African Caribbean

Hot food for the “Needy” at All Nations for Christ Church in Normanton, Derby

Every 4 weeks, the doors of the church are opened up to provide hot meals for those that feel that they need the support of the All Nations for Christ Church in Normanton.

This was an initiative which was started 8 years ago by Mother and Son duo of Dolores and Marc Grant as a way in which the Church could actively support the “needy” in the population beyond the opportunity for worship.

The food is pre-prepared by Dolores in her own home kitchen and then brought to the Church for finishing touches and serving. Everything is made from “scratch” and gives those that attend a high-quality meal in warm, and welcoming surroundings.

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The people that attend aren’t necessarily homeless, or unable to afford food. In many cases, it represents a social occasion, or a time when a more substantial, and healthy meal can be eaten. Some are simply lonely, some have drug addiction problems, some just struggle to support themselves. The atmosphere is non-judgmental and easy going. No one has to prove that they are ”in need” it’s taken on trust. It would be too difficult to define how “needy” someone would need to be to “qualify”, and in so doing, the ethos of this initiative would be lost. “Needy” is a loose term, the organisers rely on the diners to define it for themselves, and their position is respected.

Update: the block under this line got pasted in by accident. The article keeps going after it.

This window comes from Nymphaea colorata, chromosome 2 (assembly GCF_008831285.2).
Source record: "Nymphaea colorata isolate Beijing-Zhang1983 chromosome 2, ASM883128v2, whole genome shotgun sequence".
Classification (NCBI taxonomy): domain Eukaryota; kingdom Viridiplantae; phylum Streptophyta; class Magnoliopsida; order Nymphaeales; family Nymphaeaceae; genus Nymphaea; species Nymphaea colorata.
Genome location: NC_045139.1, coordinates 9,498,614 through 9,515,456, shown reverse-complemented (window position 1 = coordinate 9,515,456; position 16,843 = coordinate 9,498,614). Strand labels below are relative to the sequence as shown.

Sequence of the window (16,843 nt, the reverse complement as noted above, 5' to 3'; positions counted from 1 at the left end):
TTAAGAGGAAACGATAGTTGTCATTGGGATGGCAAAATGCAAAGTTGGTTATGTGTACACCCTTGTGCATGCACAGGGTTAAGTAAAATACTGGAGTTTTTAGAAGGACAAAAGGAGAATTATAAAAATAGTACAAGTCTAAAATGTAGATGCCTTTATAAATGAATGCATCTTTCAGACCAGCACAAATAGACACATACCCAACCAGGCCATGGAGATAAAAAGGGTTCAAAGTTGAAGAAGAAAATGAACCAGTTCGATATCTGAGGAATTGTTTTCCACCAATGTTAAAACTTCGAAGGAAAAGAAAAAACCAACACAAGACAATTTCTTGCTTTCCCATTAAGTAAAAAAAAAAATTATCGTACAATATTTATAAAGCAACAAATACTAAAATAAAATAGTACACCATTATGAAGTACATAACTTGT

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This is not a place of “last resort” and, in that way, it differs from the principle of a food bank which generally provides a short-term bridge where finances are a real hazard. It is a place of security, warmth, welcome, and provides people with a boost to their lives, generates some cohesion in the community and provides a respite for those who are battling with something, dark, each day of their lives.

The usual attendance is in the region of 25-30, the January event supported less people due to a late change in the plan to include an additional one shortly after Christmas. It was clear that those who were there, really enjoyed and benefitted from the meal; one lady had been attending since the centre opened. For her, the “need”, was company, pure and simple; her husband had passed away 38 years ago, and she was in her late 70s. Although not financial, her “need” was no less relevant, or substantial, than for those who were suffering financially.

Handing out food, in a food bank is a great help; to provide a cooked meal and social contact takes the humanitarian support to another level.

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